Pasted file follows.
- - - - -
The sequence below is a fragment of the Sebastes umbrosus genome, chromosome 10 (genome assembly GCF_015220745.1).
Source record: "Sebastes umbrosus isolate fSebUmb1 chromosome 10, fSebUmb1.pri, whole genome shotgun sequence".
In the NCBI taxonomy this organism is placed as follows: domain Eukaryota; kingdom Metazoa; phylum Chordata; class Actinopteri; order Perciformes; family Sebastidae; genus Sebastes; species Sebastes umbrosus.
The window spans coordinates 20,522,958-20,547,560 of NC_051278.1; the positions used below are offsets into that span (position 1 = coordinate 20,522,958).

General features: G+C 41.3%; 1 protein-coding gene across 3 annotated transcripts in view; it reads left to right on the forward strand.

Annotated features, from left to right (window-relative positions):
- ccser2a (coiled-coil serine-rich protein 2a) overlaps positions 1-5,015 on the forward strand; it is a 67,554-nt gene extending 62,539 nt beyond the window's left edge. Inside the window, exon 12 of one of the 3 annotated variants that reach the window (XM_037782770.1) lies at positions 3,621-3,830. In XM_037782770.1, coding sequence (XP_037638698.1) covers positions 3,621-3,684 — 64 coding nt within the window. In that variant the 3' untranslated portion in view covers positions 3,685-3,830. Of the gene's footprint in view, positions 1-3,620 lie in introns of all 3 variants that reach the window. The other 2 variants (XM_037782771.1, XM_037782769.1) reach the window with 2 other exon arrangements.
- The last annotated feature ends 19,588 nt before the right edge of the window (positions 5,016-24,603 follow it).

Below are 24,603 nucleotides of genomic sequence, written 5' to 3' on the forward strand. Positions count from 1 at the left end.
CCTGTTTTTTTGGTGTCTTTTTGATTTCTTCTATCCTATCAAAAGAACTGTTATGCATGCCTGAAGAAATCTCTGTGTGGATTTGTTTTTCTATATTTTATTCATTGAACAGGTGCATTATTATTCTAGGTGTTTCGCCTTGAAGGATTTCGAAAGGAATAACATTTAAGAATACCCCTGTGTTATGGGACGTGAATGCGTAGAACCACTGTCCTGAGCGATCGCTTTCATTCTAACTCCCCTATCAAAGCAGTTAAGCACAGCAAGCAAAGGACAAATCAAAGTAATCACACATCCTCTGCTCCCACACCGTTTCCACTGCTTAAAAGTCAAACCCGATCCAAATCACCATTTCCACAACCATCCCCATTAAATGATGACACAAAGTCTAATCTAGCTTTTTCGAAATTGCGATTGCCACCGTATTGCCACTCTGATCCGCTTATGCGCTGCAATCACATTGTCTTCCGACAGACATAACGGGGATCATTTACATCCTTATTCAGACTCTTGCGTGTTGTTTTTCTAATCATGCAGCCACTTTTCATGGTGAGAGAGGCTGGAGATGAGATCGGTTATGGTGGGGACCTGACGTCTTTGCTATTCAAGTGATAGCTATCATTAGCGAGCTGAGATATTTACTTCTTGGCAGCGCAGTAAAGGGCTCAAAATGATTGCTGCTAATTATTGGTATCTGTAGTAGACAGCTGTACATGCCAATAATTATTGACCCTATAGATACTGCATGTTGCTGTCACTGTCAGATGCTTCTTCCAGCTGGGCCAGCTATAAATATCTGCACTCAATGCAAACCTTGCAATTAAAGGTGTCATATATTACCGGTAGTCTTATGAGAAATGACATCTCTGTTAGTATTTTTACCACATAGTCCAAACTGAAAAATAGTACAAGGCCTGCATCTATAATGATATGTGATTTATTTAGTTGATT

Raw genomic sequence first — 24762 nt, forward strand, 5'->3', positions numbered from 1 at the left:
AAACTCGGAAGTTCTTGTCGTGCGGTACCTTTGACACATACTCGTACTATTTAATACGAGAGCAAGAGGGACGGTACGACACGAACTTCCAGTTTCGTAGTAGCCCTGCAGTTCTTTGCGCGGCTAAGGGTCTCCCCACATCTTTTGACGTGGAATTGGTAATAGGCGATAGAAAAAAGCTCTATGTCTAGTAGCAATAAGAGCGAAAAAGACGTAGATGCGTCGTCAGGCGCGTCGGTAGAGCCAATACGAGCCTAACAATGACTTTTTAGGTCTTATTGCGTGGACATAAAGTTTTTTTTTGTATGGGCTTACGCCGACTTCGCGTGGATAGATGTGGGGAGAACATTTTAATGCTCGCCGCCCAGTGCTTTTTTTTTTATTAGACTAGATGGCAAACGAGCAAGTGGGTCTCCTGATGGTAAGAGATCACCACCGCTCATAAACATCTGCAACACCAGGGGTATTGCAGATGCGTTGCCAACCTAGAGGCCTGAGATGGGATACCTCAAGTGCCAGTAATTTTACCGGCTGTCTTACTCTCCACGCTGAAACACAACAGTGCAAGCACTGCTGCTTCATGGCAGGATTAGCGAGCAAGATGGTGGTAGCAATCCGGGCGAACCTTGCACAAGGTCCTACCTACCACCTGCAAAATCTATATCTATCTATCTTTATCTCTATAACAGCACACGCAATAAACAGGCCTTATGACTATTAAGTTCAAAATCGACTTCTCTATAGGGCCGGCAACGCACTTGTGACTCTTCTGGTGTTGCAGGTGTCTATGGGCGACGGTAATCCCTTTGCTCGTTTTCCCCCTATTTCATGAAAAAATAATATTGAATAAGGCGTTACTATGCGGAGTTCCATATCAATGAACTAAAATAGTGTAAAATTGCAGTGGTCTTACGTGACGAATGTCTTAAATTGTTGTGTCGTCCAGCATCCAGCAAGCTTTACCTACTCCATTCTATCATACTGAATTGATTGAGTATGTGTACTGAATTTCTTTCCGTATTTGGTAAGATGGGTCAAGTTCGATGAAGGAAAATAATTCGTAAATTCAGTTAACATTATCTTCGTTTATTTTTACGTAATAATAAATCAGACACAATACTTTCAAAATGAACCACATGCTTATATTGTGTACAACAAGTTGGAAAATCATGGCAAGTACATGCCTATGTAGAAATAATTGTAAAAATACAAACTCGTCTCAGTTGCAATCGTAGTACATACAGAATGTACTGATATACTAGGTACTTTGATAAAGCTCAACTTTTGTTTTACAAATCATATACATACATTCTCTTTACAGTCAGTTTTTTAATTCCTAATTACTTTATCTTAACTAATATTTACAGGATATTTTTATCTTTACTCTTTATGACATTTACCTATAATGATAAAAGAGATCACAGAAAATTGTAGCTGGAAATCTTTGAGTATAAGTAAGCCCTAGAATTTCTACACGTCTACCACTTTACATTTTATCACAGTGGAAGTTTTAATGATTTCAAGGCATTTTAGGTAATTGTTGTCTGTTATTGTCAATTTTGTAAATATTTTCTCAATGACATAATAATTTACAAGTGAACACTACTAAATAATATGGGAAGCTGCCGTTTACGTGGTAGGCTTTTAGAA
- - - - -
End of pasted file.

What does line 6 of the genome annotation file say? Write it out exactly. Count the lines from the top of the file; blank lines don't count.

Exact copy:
Annotated features, from left to right (window-relative positions):